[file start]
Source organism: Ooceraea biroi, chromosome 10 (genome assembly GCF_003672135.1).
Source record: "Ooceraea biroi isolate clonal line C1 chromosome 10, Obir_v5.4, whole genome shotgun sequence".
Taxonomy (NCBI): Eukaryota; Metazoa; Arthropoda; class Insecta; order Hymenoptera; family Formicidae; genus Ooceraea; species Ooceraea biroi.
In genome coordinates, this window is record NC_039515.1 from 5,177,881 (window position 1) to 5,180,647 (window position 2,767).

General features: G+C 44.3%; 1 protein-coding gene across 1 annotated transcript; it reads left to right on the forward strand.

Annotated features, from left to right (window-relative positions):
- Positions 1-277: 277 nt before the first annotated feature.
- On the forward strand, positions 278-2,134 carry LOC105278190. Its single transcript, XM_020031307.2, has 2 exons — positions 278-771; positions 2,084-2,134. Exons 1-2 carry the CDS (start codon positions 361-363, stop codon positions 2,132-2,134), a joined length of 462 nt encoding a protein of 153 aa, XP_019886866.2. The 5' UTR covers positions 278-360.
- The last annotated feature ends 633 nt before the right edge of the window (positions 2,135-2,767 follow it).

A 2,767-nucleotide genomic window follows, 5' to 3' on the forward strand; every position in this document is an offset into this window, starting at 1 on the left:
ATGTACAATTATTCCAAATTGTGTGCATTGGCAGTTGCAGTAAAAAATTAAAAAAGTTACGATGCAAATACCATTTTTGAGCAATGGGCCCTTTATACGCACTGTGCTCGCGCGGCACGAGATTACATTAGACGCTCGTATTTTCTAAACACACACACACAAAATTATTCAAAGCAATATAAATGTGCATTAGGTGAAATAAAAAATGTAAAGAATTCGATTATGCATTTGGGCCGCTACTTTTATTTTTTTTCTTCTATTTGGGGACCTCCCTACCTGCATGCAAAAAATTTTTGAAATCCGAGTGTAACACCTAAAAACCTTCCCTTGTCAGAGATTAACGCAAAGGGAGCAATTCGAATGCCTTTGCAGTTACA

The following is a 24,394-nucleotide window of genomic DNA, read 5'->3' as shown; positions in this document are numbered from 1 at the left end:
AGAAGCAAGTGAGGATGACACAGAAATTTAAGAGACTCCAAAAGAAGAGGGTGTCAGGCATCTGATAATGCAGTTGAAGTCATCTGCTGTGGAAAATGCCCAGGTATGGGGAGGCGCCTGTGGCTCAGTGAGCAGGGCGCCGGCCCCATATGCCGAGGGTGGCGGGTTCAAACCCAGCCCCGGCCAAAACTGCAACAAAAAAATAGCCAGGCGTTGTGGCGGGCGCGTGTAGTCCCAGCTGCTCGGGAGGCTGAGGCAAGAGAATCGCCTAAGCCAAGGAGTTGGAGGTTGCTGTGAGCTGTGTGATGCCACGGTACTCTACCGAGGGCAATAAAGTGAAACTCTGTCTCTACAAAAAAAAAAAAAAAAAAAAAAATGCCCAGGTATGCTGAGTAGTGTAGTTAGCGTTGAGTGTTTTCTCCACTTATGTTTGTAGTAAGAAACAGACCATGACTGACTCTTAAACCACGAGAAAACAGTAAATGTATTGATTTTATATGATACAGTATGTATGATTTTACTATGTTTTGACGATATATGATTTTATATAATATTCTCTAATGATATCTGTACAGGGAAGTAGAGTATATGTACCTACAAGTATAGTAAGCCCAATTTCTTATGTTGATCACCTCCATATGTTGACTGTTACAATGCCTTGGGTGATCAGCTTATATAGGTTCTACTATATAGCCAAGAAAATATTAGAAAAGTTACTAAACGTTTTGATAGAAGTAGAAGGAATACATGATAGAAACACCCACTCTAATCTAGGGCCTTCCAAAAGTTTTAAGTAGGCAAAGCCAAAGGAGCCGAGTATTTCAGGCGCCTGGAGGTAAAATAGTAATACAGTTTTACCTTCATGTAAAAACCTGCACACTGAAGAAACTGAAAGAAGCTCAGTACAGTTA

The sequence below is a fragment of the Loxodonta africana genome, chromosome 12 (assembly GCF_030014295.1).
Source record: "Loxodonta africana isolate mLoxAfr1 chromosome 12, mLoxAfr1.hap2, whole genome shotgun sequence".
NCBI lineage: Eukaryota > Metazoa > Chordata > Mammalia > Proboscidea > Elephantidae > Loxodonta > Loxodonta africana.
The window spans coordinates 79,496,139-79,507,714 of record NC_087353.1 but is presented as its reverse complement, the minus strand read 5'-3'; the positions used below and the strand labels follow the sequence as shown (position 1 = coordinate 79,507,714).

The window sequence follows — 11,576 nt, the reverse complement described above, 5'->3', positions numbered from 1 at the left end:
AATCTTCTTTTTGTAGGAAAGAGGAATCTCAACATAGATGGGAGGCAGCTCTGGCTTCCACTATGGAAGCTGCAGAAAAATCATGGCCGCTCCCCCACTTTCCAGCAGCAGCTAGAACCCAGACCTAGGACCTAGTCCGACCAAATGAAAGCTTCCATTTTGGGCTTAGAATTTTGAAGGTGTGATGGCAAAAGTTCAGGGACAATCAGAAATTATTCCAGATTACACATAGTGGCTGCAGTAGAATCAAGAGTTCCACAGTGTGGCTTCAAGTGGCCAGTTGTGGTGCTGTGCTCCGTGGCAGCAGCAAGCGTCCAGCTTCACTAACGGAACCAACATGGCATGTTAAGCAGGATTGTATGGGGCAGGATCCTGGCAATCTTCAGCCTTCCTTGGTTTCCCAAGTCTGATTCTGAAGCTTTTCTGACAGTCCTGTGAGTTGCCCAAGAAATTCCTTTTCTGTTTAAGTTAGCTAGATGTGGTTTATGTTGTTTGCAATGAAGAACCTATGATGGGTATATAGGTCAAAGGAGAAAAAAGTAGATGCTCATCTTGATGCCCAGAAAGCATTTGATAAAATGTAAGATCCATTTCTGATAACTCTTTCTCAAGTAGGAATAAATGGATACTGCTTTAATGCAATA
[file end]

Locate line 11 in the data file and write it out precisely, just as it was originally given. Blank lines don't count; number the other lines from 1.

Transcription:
ATGTACAATTATTCCAAATTGTGTGCATTGGCAGTTGCAGTAAAAAATTAAAAAAGTTACGATGCAAATACCATTTTTGAGCAATGGGCCCTTTATACGCACTGTGCTCGCGCGGCACGAGATTACATTAGACGCTCGTATTTTCTAAACACACACACACAAAATTATTCAAAGCAATATAAATGTGCATTAGGTGAAATAAAAAATGTAAAGAATTCGATTATGCATTTGGGCCGCTACTTTTATTTTTTTTCTTCTATTTGGGGACCTCCCTACCTGCATGCAAAAAATTTTTGAAATCCGAGTGTAACACCTAAAAACCTTCCCTTGTCAGAGATTAACGCAAAGGGAGCAATTCGAATGCCTTTGCAGTTACA